ABSTRACT

When a wave propagates the wave is greatly attenuated due to the presence of fractures. This paper presents a study on S-wave attenuation across single fracture with the Coulomb slip behaviour. In the theoretical formulation, the method of characteristics combined with the Coulomb slip model is used to develop a set of recurrence equations with respect to particle velocities and shear stress. These equations are then numerically solved. To compare with the theoretical study, numerical modelling using Universal Distinct Element Code (UDEC) is conducted. A general agreement between UDEC modelling and theoretical analyses is achieved. The magnitude of transmission coefficient is calculated as a function of shear stress ratio and normalized shear stiffness. The study shows that the shear stress ratio is the important factor influencing wave transmission. The Influence of normalized shear stiffness becomes obvious, when shear stress ratio is small.

INTRODUCTION

Multiple parallel fractures exist commonly in fractured rock masses and can be grouped as joint sets. Fractures have displacements (opening, closure and slip) under normal and shear stresses. Therefore, rock fractures cannot be treated as welded interfaces, but should be referred as displacement discontinuities in the rock masses. Thus, the stresses across the interface are continuous, but displacements across the interface are discontinuous. The discontinuity in displacement is equal to the average applied stress divided by the specific stiffness of the interface (k, and k, are fracture specific stiffness in the normal and shear directions, respectively).

The effects of single fracture on wave propagation have been extensively studied with full consideration of different fracture deformational behaviours (e.g. Miller 1977, 1978, Schoenberg 1980, Pyrak-Nolte et al, 1990a, Zhao & Cai 2001). By comparison, the effects of multiple parallel fractures on wave propagation become complicated due to multiple reflections and transmissions occurring between fractures. A simplified method was proposed by ignoring the multiple reflections as a short-wavelength approximation (e.g. Pyrak-Nolte et al. 1990b). Cai & Zhao (2000) used the method of characteristics to study wave attenuation across linearly deformational fractures, where the multiple reflections have been taken into account. They found that the magnitude of transmission coefficient across parallel fractures depends not only on fracture specific stiffness and wave frequency, but also on fracture spacing and number of fractures.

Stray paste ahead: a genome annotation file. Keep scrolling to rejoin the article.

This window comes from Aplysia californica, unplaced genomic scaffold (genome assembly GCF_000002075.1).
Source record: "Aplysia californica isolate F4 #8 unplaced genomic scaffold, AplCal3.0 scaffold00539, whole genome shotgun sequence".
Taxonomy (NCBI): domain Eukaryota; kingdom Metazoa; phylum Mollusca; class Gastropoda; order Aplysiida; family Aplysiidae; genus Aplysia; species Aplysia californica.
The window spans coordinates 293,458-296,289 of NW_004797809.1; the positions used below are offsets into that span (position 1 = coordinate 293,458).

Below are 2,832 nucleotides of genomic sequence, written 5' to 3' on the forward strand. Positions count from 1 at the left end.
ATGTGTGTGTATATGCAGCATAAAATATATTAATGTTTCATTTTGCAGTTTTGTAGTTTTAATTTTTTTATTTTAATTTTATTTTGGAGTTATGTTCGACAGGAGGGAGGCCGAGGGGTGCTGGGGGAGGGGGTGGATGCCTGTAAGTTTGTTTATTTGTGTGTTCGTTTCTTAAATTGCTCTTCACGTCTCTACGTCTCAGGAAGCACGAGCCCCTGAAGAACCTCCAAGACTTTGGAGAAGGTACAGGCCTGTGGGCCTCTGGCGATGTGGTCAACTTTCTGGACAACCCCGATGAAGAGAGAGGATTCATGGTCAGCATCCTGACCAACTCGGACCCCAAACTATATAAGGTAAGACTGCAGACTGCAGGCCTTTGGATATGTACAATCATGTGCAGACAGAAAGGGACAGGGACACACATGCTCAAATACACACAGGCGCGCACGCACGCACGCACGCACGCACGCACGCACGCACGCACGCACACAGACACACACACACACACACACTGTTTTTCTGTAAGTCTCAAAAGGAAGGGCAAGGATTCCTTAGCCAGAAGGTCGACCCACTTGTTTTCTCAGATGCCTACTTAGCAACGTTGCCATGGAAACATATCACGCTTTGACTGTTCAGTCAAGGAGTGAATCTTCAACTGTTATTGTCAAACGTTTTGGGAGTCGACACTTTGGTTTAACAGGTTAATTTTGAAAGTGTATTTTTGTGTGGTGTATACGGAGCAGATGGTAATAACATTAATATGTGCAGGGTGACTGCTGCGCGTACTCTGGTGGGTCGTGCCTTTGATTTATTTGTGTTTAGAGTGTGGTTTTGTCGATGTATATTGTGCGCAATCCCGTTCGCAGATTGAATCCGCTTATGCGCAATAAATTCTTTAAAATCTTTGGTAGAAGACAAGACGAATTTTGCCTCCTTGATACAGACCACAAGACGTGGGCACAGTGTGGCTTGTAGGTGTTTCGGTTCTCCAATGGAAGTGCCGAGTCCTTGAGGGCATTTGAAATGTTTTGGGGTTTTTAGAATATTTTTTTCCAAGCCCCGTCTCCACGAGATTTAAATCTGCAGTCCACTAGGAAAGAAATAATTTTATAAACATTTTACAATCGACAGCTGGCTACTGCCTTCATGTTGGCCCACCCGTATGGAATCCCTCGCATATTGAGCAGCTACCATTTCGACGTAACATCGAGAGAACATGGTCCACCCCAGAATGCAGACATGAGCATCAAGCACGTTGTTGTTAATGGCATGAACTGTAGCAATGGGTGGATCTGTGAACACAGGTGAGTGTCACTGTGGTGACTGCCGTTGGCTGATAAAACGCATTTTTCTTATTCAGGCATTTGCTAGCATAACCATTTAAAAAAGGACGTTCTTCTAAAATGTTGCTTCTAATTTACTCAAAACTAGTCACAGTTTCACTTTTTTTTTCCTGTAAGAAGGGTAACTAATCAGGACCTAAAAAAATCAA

When incident wave amplitude is small, the magnitude of stress is too small to mobilize nonlinear deformation of the fractures, so linearly deformational behaviour is adopted in these studies. However, it has been found that the complete deformational (either normal or shear) behaviours of rock fractures are generally nonlinear (e.g. Bandis et al. 1983). In practice, there is a requirement for considering the nonlinearly deformational behaviour of the fractures in solving the problems of large amplitude wave propagation, i.e. blasting wave propagation from the sources of explosion. The static BB model was used by Zhao & Cai (2001) to analyze large amplitude P-wave attenuation across single fracture. In addition, studies on S-wave attenuation across single fracture with slip rate-dependent frictional behaviour have been conducted by many researchers.

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